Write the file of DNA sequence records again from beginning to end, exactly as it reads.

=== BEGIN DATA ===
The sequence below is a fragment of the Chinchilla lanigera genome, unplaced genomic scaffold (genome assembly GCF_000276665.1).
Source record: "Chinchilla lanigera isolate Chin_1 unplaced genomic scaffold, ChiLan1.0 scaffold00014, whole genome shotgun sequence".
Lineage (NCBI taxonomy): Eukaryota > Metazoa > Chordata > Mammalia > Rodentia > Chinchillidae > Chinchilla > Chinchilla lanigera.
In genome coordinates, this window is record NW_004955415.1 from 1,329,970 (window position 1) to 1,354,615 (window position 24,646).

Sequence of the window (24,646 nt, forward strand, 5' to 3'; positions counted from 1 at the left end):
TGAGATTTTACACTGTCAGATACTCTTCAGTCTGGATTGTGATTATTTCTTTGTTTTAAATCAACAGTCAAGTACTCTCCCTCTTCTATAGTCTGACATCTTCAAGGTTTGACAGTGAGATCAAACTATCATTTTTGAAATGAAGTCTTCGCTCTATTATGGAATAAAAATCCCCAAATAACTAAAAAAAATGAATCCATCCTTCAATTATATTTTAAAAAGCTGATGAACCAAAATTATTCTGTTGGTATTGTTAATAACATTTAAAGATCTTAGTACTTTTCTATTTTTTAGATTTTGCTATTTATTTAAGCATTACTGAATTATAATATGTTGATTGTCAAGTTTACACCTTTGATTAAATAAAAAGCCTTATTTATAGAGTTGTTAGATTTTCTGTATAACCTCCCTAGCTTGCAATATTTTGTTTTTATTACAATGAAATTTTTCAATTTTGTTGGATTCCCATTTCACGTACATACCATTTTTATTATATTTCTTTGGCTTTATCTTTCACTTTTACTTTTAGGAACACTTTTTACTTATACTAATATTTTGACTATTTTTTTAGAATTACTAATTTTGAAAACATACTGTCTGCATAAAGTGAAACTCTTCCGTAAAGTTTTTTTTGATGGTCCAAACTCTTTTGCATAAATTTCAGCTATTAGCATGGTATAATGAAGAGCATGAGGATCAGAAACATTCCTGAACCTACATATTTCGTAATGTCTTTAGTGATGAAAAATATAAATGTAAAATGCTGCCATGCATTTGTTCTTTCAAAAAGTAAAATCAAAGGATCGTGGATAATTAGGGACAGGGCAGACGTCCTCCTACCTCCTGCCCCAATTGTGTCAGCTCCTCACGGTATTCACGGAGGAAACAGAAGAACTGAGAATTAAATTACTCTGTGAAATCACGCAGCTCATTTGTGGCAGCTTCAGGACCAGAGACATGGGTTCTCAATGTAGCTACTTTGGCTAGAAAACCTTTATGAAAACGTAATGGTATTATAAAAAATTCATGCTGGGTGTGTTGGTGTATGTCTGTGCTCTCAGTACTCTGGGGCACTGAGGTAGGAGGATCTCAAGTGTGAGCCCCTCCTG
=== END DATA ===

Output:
The sequence below is a fragment of the Chinchilla lanigera genome, unplaced genomic scaffold (genome assembly GCF_000276665.1).
Source record: "Chinchilla lanigera isolate Chin_1 unplaced genomic scaffold, ChiLan1.0 scaffold00014, whole genome shotgun sequence".
Lineage (NCBI taxonomy): Eukaryota > Metazoa > Chordata > Mammalia > Rodentia > Chinchillidae > Chinchilla > Chinchilla lanigera.
In genome coordinates, this window is record NW_004955415.1 from 1,329,970 (window position 1) to 1,354,615 (window position 24,646).

Sequence of the window (24,646 nt, forward strand, 5' to 3'; positions counted from 1 at the left end):
TGAGATTTTACACTGTCAGATACTCTTCAGTCTGGATTGTGATTATTTCTTTGTTTTAAATCAACAGTCAAGTACTCTCCCTCTTCTATAGTCTGACATCTTCAAGGTTTGACAGTGAGATCAAACTATCATTTTTGAAATGAAGTCTTCGCTCTATTATGGAATAAAAATCCCCAAATAACTAAAAAAAATGAATCCATCCTTCAATTATATTTTAAAAAGCTGATGAACCAAAATTATTCTGTTGGTATTGTTAATAACATTTAAAGATCTTAGTACTTTTCTATTTTTTAGATTTTGCTATTTATTTAAGCATTACTGAATTATAATATGTTGATTGTCAAGTTTACACCTTTGATTAAATAAAAAGCCTTATTTATAGAGTTGTTAGATTTTCTGTATAACCTCCCTAGCTTGCAATATTTTGTTTTTATTACAATGAAATTTTTCAATTTTGTTGGATTCCCATTTCACGTACATACCATTTTTATTATATTTCTTTGGCTTTATCTTTCACTTTTACTTTTAGGAACACTTTTTACTTATACTAATATTTTGACTATTTTTTTAGAATTACTAATTTTGAAAACATACTGTCTGCATAAAGTGAAACTCTTCCGTAAAGTTTTTTTTGATGGTCCAAACTCTTTTGCATAAATTTCAGCTATTAGCATGGTATAATGAAGAGCATGAGGATCAGAAACATTCCTGAACCTACATATTTCGTAATGTCTTTAGTGATGAAAAATATAAATGTAAAATGCTGCCATGCATTTGTTCTTTCAAAAAGTAAAATCAAAGGATCGTGGATAATTAGGGACAGGGCAGACGTCCTCCTACCTCCTGCCCCAATTGTGTCAGCTCCTCACGGTATTCACGGAGGAAACAGAAGAACTGAGAATTAAATTACTCTGTGAAATCACGCAGCTCATTTGTGGCAGCTTCAGGACCAGAGACATGGGTTCTCAATGTAGCTACTTTGGCTAGAAAACCTTTATGAAAACGTAATGGTATTATAAAAAATTCATGCTGGGTGTGTTGGTGTATGTCTGTGCTCTCAGTACTCTGGGGCACTGAGGTAGGAGGATCTCAAGTGTGAGCCCCTCCTG